A friend reports if she plugs her amp into her outdoor GFCI outlet she
gets noise, plugged into any other outlet no noise at all.
can a GFCI cause this? I dont mind replacing it, but havent seen this
trouble before. will plug my oputlet tester in to check it but the home
is recently purchased and passed home inspection, so i doubt its miss
Not for sure ,but it sounds like a possiableground problem or the amp
is picking up some interfernce from antoher device that is on the same
circut. Try unplugging motorized devices one at a time and see if the
Posted via TITANnews - Uncensored Newsgroups Access
>>>> at http://www.TitanNews.com <<<<
-=Every Newsgroup - Anonymous, UNCENSORED, BROADBAND Downloads=-
GFCIs inject a half-wave ac signal on the neutral and ground lines, in order
to detect a N-G fault downstream. This is probably causing the noise. The
solution is to use a non-GFCI receptacle for sensitive electronics.
That was my thought too, that the injected signal from the GFCI may be
the source of the problem. But one would think that the signal would
be designed so that it would not cause problems with properly
functioning power supplies in electrical eqpt. So, it seems possible
the real problem may be with the amp.
Manufacturers always try to cheap out on manufacturing costs. Removing/
reducing filtering (that most people won't notice the lack of) is one
way to reduce manufacturing costs.
Eg: "cheap" dimmers make more electrical noise than the premium ones.
This will be the same with GFCIs.
Theoretically, there are certain limits on how far they can go (eg:
FCC limits on EMI), but some manufacturers will skim as close as
they can, and other manufacturers will aim higher.
So, a GFCI from a different "line" or manufacturer _might_ help.
But I tend to agree - sounds more like an inadequately filtered amp.
A line filter from Radio Shack or such like may be the best approach.
It is _remotely_ possible that there's a grounding problem on the
outlet (which in most cases the GFCI would catch, but....). A outlet
test might be a good idea.
Chris Lewis, Una confibula non set est
It\'s not just anyone who gets a Starship Cruiser class named after them.
I actually was a bit inaccurate in my original response. The signal is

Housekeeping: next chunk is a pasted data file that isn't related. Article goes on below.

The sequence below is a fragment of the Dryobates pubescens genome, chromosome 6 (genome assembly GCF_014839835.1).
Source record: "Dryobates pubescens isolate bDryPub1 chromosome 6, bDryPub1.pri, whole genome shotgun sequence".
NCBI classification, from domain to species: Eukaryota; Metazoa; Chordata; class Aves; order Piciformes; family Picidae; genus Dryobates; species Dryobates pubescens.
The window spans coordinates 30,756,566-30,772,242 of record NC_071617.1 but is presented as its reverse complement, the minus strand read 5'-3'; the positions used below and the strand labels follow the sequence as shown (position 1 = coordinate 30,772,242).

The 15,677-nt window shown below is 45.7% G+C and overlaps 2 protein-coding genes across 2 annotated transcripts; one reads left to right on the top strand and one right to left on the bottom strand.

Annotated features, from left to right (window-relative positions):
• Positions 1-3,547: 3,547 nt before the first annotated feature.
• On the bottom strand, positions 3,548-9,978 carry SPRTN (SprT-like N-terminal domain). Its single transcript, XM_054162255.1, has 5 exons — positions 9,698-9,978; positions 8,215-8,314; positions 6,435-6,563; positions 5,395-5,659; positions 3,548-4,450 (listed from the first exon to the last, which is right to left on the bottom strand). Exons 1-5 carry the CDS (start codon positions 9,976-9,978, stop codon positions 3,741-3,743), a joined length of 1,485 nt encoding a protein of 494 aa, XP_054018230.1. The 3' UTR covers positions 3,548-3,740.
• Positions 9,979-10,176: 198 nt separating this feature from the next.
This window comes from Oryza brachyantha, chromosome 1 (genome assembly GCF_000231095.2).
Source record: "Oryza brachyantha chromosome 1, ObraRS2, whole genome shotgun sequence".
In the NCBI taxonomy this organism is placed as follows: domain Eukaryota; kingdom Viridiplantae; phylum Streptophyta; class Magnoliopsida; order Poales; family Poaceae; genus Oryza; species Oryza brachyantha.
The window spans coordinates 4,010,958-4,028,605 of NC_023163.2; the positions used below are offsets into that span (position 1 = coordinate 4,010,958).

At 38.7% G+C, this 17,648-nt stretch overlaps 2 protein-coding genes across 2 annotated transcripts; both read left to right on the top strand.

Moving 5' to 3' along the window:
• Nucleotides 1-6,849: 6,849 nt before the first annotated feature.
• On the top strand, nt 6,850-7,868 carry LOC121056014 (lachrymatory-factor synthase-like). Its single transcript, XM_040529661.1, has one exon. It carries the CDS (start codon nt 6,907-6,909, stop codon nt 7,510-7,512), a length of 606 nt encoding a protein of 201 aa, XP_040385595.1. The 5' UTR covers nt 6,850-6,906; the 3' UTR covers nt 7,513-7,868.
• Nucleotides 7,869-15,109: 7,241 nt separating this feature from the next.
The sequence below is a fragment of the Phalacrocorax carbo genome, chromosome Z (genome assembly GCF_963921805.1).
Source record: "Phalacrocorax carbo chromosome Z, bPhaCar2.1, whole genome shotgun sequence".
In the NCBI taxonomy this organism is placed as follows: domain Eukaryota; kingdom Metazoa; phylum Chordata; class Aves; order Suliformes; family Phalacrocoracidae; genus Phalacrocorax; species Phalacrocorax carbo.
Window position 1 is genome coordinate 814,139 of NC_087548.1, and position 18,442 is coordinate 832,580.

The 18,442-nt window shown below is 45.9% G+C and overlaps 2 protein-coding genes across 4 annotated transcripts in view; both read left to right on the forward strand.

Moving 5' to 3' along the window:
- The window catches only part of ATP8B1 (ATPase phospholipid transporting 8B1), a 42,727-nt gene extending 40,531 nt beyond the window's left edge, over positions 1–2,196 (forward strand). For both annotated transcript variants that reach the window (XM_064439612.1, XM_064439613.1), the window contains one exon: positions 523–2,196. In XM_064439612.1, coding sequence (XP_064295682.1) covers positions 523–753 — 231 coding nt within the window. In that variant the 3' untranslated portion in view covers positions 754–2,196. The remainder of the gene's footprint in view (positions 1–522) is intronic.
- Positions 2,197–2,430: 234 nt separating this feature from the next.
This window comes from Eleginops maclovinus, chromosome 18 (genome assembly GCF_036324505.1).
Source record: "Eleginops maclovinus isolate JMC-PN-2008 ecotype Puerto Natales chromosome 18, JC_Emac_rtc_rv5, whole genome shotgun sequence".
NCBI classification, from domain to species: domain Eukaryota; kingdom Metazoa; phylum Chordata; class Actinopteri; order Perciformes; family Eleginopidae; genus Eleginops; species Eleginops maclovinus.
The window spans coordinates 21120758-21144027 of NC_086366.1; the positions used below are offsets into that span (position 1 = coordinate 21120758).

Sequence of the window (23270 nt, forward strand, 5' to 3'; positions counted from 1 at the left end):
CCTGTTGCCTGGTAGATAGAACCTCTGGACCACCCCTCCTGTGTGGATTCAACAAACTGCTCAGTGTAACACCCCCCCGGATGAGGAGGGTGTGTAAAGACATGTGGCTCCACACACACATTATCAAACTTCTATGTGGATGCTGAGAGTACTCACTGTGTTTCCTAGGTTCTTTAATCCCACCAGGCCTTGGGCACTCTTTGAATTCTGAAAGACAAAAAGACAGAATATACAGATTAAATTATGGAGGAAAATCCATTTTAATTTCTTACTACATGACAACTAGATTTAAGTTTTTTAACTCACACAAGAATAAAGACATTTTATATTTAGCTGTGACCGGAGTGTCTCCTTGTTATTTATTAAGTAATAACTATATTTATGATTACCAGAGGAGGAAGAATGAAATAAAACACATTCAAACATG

typically full-wave pulses (120 hz) zero-referenced by a capacitor. It is
therefore a 120 hz ac signal with sharp points, which produce harmonics. The
higher frequencies will find their way into the amp more readily than the 60
hz power. A marginal amplifier design certainly could make the problem
worse, while a good design might be unaffected. There could also conceivably
be differences in the injected signal from one GFCI manufacturer to another.
Of course, I could be wrong, and one of the other responses could be
correct. The proof would seem to be in the fact that plugging it into
another outlet resolves the problem.
Once upon a time I took an old GFI receptacle apart, and if my memory
is accurate, I remember seeing NO electronics, only magnetic coupling
-- enough to trip the contacts when an off balance current existed.
On the other hand, there WAS a resistor for the test function to
puposely provide an off balance current.
Now I'm sure someone who actually knows will correct me if I'm wrong,
and I will see if I still have the taken-apart GFI at home to look at
My vote on the noise would be position of the amp, maybe there is a
mercury vapor light near the outside plug, or on that same circuit, or
maybe the ground is not properly connected as someone else suggested.
Phil Munro Dept of Electrical & Computer Engin
mailto: email@example.com Youngstown State University
HomeOwnersHub.com is a website for homeowners and building and maintenance pros. It is not affiliated with any of the manufacturers or service providers discussed here.
All logos and trade names are the property of their respective owners.